For more than a century, Canada’s residential school system separated Indigenous children from their families and communities. The impact of this policy of forced assimilation was the devastation of communities from coast to coast to coast. Broken people, broken families and broken communities are the legacy of this brutal practice.
One of the most tangible expressions of culture and group identity is language. Knowing one’s ancestral language has been shown to increase self esteem, health and well-being in children and adults. The daily loss of the older generation makes the task of saving and re-teaching these languages a critical one.
We have partnered with the Institute of Cultural Affairs Canada and Mishko Bimaadziwin on a pilot project working with young Indigenous children to rebuild the use of languages through our project C-I-LEARN, (Children’s Indigenous Language Education, Activity, Resources and Nurturing Project), Bimadji Aawasowin (Ojibway: the act of saving children).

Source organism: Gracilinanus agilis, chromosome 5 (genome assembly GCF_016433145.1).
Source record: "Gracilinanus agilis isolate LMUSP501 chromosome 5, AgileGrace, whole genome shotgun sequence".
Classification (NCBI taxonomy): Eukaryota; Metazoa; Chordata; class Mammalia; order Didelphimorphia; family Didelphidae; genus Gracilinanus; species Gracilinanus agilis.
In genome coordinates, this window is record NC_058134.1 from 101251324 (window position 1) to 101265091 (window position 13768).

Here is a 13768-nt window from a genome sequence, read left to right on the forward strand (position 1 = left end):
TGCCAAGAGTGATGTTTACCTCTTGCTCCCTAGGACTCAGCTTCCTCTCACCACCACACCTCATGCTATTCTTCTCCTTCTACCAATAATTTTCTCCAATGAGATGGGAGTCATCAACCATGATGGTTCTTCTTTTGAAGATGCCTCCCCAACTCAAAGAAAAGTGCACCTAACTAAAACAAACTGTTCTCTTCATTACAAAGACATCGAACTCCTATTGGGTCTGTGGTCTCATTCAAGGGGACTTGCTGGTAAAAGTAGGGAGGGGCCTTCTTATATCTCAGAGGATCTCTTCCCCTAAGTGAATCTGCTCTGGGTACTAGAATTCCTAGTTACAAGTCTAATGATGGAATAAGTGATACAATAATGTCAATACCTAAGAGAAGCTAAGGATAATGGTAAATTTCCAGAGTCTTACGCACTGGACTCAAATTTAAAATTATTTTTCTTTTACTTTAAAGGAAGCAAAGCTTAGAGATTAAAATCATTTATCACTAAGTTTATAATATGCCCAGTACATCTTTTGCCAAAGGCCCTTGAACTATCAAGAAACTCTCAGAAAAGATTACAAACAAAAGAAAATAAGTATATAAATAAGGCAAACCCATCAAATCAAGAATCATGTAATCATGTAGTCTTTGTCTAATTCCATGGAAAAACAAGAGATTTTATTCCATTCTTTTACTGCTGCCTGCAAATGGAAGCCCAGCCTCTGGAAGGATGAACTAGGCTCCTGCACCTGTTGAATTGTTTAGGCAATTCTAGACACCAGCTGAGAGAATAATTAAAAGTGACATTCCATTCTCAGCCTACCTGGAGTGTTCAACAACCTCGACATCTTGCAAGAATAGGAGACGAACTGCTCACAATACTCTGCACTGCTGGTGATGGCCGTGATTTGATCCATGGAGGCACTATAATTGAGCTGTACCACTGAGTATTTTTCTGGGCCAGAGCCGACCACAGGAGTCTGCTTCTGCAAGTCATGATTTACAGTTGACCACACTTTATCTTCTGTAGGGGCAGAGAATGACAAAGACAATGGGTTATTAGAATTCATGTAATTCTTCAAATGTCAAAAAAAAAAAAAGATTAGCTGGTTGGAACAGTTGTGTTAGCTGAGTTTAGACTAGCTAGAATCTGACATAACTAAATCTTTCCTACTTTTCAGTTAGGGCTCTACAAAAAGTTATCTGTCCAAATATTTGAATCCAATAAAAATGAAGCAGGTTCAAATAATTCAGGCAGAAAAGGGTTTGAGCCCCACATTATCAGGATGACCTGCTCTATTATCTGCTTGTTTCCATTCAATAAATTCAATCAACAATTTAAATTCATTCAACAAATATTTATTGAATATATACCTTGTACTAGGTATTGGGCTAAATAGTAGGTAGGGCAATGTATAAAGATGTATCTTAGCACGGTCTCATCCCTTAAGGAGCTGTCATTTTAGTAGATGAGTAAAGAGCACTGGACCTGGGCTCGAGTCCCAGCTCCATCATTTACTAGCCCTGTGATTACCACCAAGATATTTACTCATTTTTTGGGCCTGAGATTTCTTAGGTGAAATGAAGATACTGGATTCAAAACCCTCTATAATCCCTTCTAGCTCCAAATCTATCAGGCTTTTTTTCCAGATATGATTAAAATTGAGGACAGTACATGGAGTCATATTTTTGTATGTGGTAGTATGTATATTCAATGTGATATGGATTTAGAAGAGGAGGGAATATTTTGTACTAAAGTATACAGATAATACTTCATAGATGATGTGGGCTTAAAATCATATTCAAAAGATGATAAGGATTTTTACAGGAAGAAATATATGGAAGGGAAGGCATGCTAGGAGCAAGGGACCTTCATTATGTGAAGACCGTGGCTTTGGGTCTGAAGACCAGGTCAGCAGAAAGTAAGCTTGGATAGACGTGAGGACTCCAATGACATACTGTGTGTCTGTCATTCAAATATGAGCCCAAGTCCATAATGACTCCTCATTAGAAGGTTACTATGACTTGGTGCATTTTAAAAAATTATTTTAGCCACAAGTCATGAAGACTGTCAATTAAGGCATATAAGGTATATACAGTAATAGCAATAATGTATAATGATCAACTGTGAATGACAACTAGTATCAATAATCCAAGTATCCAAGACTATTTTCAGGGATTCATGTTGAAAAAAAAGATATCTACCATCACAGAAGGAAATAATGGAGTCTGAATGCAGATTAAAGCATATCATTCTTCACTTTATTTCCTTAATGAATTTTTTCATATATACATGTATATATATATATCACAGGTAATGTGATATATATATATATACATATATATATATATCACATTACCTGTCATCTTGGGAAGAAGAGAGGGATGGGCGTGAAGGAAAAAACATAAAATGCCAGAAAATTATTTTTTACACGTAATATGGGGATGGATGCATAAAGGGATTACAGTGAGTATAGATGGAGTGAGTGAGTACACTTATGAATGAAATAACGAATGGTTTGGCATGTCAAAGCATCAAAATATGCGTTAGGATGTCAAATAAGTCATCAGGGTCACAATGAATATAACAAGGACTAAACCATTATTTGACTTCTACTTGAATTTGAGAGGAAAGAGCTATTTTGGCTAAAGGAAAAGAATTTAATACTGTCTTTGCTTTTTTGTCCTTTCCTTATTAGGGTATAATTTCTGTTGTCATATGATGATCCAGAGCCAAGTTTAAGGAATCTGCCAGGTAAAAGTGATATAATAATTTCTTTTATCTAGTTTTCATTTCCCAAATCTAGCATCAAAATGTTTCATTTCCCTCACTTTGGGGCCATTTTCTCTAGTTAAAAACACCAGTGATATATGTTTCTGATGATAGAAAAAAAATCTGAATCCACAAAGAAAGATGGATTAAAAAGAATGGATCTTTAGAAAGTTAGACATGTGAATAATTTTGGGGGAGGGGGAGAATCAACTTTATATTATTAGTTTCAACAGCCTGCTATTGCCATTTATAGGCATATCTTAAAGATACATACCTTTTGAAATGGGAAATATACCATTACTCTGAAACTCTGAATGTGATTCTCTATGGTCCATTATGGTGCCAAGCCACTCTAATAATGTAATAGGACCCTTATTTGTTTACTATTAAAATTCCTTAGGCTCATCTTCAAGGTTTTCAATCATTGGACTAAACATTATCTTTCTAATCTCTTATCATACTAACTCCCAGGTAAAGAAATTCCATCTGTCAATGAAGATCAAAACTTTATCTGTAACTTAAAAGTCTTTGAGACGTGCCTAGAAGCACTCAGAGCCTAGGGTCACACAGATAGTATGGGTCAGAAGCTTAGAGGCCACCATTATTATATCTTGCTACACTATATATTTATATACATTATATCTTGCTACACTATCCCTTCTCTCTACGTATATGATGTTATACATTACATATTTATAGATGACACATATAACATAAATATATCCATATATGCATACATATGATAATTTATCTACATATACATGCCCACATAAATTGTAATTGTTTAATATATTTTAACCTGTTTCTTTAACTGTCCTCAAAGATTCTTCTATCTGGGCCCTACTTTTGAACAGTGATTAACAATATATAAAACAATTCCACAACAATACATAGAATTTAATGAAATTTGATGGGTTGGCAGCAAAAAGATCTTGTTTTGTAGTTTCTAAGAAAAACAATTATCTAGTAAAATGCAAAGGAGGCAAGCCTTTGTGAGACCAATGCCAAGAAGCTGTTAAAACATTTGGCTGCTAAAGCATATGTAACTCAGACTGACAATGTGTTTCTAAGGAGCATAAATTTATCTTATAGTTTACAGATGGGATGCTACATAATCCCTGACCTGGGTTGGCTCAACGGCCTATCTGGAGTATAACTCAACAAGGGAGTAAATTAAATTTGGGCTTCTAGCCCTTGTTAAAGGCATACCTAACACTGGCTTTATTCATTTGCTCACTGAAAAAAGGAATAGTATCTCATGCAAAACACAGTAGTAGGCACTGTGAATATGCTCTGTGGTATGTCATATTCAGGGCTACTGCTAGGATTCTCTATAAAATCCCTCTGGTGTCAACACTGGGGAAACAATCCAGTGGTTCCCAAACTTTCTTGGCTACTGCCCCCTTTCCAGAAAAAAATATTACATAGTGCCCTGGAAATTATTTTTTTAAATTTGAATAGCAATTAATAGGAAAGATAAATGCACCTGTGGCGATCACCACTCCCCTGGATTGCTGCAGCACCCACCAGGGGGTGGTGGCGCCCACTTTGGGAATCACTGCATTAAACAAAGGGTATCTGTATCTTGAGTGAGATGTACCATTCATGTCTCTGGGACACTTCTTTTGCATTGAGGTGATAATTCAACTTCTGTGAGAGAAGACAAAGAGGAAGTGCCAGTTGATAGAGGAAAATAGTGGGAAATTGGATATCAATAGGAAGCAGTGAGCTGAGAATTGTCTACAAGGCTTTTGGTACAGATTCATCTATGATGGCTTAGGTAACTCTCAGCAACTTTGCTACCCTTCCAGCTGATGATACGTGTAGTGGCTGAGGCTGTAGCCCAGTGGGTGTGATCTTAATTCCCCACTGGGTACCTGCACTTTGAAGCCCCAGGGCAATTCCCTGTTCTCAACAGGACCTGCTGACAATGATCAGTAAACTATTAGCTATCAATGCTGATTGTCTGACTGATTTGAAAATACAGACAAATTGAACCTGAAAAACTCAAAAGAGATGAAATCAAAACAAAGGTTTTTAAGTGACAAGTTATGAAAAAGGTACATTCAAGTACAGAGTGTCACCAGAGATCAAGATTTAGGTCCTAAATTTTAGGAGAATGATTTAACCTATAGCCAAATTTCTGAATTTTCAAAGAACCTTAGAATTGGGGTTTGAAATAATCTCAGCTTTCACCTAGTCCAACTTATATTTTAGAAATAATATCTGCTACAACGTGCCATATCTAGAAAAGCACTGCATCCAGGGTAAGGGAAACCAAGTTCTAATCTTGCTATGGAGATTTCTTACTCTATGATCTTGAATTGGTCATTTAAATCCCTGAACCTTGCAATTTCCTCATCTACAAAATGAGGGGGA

Save the Children Partners with C-I-LEARN to:
- Create new curriculum, programs and training models to support Indigenous language development
- Hold language learning events with Indigenous children and families in their home communities
- Provide training, work materials and support to program staff, family members and community leaders
- Increase knowledge, confidence and expertise in using language resources to implement new programs.
C-I-LEARN Accomplishments (2012 – 2013):
- Developed and implemented curriculum and training models to support Indigenous language development in 10 communities in Ontario
- Hosted language learning events for Indigenous children and their families to increase their knowledge and confidence in the use of Indigenous language resources
- Provided training, multi-media teaching resources, online forums and support to over 500 program staff, family members and community leaders
- Raised awareness about Indigenous language resources and provided access to Indigenous language resources to approximately 2,760 children and adults
- Engaged with approximately 10,792 new Indigenous language learners at language conferences.
Communities express hope:
- 100% of training participants said they learned new language learning ideas;
- 83% of participants indicated that they will use this training within their communities
How you can help
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“When you take away a child’s language, you take away their identity. We need to give them back their identity."
~ Freda McDonald, Ojibway Elder and Residential School Survivor